• 8.4 A More Work-Efficient Parallel Scan
    • 8.5 An Even More Work-Efficient Parallel Scan
    • 8.6 Hierarchical Parallel Scan for Arbitrary-Length Inputs
    • 8.7 Single-Pass Scan for Memory Access Efficiency
    • 8.8 Summary
    • 8.9 Exercises
    • References
  • Chapter 9. Parallel patterns—parallel histogram computation: An introduction to atomic operations and privatization
    • Abstract
    • 9.1 Background
    • 9.2 Use of Atomic Operations
    • 9.3 Block versus Interleaved Partitioning
    • 9.4 Latency versus Throughput of Atomic Operations
    • 9.5 Atomic Operation in Cache Memory
    • 9.6 Privatization
    • 9.7 Aggregation
    • 9.8 Summary
    • Reference
  • Chapter 10. Parallel patterns: sparse matrix computation: An introduction to data compression and regularization
    • Abstract
    • 10.1 Background
    • 10.2 Parallel SpMV Using CSR
    • 10.3 Padding and Transposition
    • 10.4 Using a Hybrid Approach to Regulate Padding
    • 10.5 Sorting and Partitioning for Regularization
    • 10.6 Summary
    • References
  • Chapter 11. Parallel patterns: merge sort: An introduction to tiling with dynamic input data identification
    • Abstract
    • 11.1 Background
    • 11.2 A Sequential Merge Algorithm
    • 11.3 A Parallelization Approach
    • 11.4 Co-Rank Function Implementation
    • 11.5 A Basic Parallel Merge Kernel
    • 11.6 A Tiled Merge Kernel
    • 11.7 A Circular-Buffer Merge Kernel
    • 11.8 Summary
    • Reference
  • Chapter 12. Parallel patterns: graph search
    • Abstract
    • 12.1 Background
    • 12.2 Breadth-First Search
    • 12.3 A Sequential BFS Function
    • 12.4 A Parallel BFS Function
    • 12.5 Optimizations
    • 12.6 Summary
    • References
  • Chapter 13. CUDA dynamic parallelism
    • Abstract
    • 13.1 Background
    • 13.2 Dynamic Parallelism Overview
    • 13.3 A Simple Example
    • 13.4 Memory Data Visibility
    • 13.5 Configurations and Memory Management
    • 13.6 Synchronization, Streams, and Events
    • 13.7 A More Complex Example
    • 13.8 A Recursive Example
    • 13.9 Summary
    • References
    • A13.1 Code Appendix
  • Chapter 14. Application case study—non-Cartesian magnetic resonance imaging: An introduction to statistical estimation methods
    • Abstract
    • 14.1 Background
    • 14.2 Iterative Reconstruction
    • 14.3 Computing FHD
    • 14.4 Final Evaluation
    • References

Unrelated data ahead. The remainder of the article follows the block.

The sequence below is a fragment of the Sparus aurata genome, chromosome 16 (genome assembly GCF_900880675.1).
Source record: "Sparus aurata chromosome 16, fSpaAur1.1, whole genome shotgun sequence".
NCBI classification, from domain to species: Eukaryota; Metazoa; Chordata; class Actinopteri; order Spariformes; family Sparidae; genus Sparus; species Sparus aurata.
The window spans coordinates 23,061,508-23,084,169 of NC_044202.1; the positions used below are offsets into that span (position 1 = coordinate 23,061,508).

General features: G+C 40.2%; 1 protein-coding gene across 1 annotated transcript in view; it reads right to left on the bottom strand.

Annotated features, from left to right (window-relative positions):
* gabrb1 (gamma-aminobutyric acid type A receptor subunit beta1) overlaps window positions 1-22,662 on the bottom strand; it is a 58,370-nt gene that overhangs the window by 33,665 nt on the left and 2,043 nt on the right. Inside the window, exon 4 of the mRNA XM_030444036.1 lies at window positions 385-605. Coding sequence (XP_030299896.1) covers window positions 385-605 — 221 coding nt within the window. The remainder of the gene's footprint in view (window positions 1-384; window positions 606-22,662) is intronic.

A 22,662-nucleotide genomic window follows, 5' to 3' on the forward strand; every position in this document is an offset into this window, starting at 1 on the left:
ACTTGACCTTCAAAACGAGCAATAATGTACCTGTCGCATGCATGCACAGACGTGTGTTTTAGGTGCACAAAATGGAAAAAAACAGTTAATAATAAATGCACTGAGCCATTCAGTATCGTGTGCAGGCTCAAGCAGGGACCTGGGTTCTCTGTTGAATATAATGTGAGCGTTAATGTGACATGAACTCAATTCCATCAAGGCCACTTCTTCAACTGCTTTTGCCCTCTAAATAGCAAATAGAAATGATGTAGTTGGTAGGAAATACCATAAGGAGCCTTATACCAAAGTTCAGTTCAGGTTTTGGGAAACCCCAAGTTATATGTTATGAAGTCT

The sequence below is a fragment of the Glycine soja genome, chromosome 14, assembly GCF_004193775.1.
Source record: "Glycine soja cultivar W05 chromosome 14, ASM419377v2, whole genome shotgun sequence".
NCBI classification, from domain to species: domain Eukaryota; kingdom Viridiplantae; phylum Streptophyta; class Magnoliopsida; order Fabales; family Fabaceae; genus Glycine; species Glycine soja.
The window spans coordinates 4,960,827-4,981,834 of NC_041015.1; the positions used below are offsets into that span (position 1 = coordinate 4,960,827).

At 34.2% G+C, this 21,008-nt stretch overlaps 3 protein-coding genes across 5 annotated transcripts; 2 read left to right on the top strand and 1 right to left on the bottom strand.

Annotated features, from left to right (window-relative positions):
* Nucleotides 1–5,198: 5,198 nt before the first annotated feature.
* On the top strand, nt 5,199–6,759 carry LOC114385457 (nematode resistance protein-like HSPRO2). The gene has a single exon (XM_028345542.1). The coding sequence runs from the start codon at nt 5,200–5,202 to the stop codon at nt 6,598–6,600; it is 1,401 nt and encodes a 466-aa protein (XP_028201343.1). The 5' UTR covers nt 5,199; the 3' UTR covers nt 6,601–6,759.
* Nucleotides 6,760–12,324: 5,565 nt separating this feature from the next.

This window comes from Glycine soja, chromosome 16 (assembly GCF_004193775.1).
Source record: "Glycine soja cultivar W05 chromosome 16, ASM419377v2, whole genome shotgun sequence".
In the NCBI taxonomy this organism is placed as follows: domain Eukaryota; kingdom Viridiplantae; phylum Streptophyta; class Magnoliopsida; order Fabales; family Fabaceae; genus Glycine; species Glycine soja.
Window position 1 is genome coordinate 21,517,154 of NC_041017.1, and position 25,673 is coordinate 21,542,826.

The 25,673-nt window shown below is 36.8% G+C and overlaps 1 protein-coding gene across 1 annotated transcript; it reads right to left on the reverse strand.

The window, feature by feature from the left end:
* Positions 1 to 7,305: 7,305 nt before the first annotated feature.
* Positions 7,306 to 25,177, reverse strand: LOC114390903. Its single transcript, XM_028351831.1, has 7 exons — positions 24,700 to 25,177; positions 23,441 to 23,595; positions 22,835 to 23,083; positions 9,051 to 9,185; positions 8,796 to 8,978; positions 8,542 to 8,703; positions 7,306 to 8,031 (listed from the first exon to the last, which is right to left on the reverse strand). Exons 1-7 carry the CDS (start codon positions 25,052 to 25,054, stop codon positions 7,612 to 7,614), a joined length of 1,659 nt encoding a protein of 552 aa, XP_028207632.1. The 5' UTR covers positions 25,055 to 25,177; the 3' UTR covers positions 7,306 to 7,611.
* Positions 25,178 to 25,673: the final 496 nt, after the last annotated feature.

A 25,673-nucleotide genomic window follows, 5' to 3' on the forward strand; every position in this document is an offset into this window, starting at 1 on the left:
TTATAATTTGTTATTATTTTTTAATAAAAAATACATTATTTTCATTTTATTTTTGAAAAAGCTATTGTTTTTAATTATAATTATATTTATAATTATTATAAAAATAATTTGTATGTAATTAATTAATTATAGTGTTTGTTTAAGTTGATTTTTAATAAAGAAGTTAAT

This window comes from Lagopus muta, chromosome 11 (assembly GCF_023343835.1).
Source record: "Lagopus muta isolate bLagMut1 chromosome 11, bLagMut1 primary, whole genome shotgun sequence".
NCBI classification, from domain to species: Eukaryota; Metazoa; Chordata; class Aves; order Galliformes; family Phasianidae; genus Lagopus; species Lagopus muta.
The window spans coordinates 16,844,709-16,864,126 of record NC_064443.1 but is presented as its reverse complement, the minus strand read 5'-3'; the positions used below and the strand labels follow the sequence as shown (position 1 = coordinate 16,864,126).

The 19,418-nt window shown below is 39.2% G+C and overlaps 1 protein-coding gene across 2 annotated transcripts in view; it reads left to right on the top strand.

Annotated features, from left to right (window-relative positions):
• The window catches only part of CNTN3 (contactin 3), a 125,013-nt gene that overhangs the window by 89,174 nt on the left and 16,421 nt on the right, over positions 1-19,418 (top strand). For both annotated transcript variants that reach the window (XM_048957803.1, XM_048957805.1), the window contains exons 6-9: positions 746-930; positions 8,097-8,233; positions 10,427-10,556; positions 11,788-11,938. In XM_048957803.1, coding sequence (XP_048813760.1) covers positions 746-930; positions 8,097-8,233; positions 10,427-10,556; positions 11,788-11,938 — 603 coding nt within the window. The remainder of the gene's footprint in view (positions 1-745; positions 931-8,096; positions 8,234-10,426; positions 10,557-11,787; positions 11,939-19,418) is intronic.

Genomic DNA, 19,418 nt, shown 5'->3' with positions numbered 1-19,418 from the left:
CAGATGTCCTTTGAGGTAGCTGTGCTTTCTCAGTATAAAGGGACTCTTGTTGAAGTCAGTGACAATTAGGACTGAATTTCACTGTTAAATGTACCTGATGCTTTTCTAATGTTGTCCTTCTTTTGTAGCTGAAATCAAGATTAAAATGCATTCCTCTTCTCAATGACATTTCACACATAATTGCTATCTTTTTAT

• Chapter 15. Application case study—molecular visualization and analysis
    • Abstract
    • 15.1 Background
    • 15.2 A Simple Kernel Implementation
    • 15.3 Thread Granularity Adjustment
    • 15.4 Memory Coalescing
    • 15.5 Summary
    • References
  • Chapter 16. Application case study—machine learning
    • Abstract
    • 16.1 Background
    • 16.2 Convolutional Neural Networks
    • 16.3 Convolutional Layer: A Basic CUDA Implementation of Forward Propagation
    • 16.4 Reduction of Convolutional Layer to Matrix Multiplication
    • 16.5 cuDNN Library
    • References
  • Chapter 17. Parallel programming and computational thinking
    • Abstract
    • 17.1 Goals of Parallel Computing
    • 17.2 Problem Decomposition
    • 17.3 Algorithm Selection
    • 17.4 Computational Thinking
    • 17.5 Single Program, Multiple Data, Shared Memory and Locality
    • 17.6 Strategies for Computational Thinking
    • 17.7 A Hypothetical Example: Sodium Map of the Brain
    • 17.8 Summary
    • References
  • Chapter 18. Programming a heterogeneous computing cluster
    • Abstract
    • 18.1 Background
    • 18.2 A Running Example
    • 18.3 Message Passing Interface Basics
    • 18.4 Message Passing Interface Point-to-Point Communication
    • 18.5 Overlapping Computation and Communication
    • 18.6 Message Passing Interface Collective Communication
    • 18.7 CUDA-Aware Message Passing Interface
    • 18.8 Summary
    • Reference
  • Chapter 19. Parallel programming with OpenACC
    • Abstract
    • 19.1 The OpenACC Execution Model
    • 19.2 OpenACC Directive Format
    • 19.3 OpenACC by Example
    • 19.4 Comparing OpenACC and CUDA
    • 19.5 Interoperability with CUDA and Libraries
    • 19.6 The Future of OpenACC
  • Chapter 20. More on CUDA and graphics processing unit computing
    • Abstract
    • 20.1 Model of Host/Device Interaction
    • 20.2 Kernel Execution Control
    • 20.3 Memory Bandwidth and Compute Throughput
    • 20.4 Programming Environment
    • 20.5 Future Outlook
    • References
  • Chapter 21. Conclusion and outlook
    • Abstract